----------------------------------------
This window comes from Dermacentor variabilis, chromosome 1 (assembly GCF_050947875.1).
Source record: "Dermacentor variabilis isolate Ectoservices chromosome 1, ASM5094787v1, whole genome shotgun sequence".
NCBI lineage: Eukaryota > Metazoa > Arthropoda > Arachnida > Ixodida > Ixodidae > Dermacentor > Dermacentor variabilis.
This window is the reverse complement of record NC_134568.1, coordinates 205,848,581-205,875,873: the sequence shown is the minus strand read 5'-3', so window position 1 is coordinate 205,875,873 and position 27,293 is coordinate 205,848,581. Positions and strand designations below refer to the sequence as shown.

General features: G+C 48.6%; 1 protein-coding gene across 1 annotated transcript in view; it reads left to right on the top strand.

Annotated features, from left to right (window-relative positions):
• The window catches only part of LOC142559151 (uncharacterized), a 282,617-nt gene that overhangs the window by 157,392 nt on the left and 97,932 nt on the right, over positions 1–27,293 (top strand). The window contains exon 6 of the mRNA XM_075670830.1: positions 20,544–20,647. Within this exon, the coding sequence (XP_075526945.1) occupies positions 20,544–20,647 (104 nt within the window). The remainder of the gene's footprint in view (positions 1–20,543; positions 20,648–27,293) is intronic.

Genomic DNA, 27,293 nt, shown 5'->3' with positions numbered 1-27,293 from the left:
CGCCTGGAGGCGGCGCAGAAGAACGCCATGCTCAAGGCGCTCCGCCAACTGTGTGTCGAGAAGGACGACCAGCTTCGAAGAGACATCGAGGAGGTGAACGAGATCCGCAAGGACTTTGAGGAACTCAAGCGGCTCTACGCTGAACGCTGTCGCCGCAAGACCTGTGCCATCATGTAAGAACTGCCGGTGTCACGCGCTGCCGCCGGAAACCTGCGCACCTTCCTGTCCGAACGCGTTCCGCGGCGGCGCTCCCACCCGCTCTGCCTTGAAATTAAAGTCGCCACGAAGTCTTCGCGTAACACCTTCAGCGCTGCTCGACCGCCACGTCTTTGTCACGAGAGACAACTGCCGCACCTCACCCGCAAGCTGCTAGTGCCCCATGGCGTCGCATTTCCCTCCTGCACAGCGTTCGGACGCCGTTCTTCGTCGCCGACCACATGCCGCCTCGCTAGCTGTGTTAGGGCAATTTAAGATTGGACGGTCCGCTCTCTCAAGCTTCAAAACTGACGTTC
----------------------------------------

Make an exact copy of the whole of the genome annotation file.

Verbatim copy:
This window comes from Dermacentor variabilis, chromosome 1 (assembly GCF_050947875.1).
Source record: "Dermacentor variabilis isolate Ectoservices chromosome 1, ASM5094787v1, whole genome shotgun sequence".
NCBI lineage: Eukaryota > Metazoa > Arthropoda > Arachnida > Ixodida > Ixodidae > Dermacentor > Dermacentor variabilis.
This window is the reverse complement of record NC_134568.1, coordinates 205,848,581-205,875,873: the sequence shown is the minus strand read 5'-3', so window position 1 is coordinate 205,875,873 and position 27,293 is coordinate 205,848,581. Positions and strand designations below refer to the sequence as shown.

General features: G+C 48.6%; 1 protein-coding gene across 1 annotated transcript in view; it reads left to right on the top strand.

Annotated features, from left to right (window-relative positions):
• The window catches only part of LOC142559151 (uncharacterized), a 282,617-nt gene that overhangs the window by 157,392 nt on the left and 97,932 nt on the right, over positions 1–27,293 (top strand). The window contains exon 6 of the mRNA XM_075670830.1: positions 20,544–20,647. Within this exon, the coding sequence (XP_075526945.1) occupies positions 20,544–20,647 (104 nt within the window). The remainder of the gene's footprint in view (positions 1–20,543; positions 20,648–27,293) is intronic.

Genomic DNA, 27,293 nt, shown 5'->3' with positions numbered 1-27,293 from the left:
CGCCTGGAGGCGGCGCAGAAGAACGCCATGCTCAAGGCGCTCCGCCAACTGTGTGTCGAGAAGGACGACCAGCTTCGAAGAGACATCGAGGAGGTGAACGAGATCCGCAAGGACTTTGAGGAACTCAAGCGGCTCTACGCTGAACGCTGTCGCCGCAAGACCTGTGCCATCATGTAAGAACTGCCGGTGTCACGCGCTGCCGCCGGAAACCTGCGCACCTTCCTGTCCGAACGCGTTCCGCGGCGGCGCTCCCACCCGCTCTGCCTTGAAATTAAAGTCGCCACGAAGTCTTCGCGTAACACCTTCAGCGCTGCTCGACCGCCACGTCTTTGTCACGAGAGACAACTGCCGCACCTCACCCGCAAGCTGCTAGTGCCCCATGGCGTCGCATTTCCCTCCTGCACAGCGTTCGGACGCCGTTCTTCGTCGCCGACCACATGCCGCCTCGCTAGCTGTGTTAGGGCAATTTAAGATTGGACGGTCCGCTCTCTCAAGCTTCAAAACTGACGTTC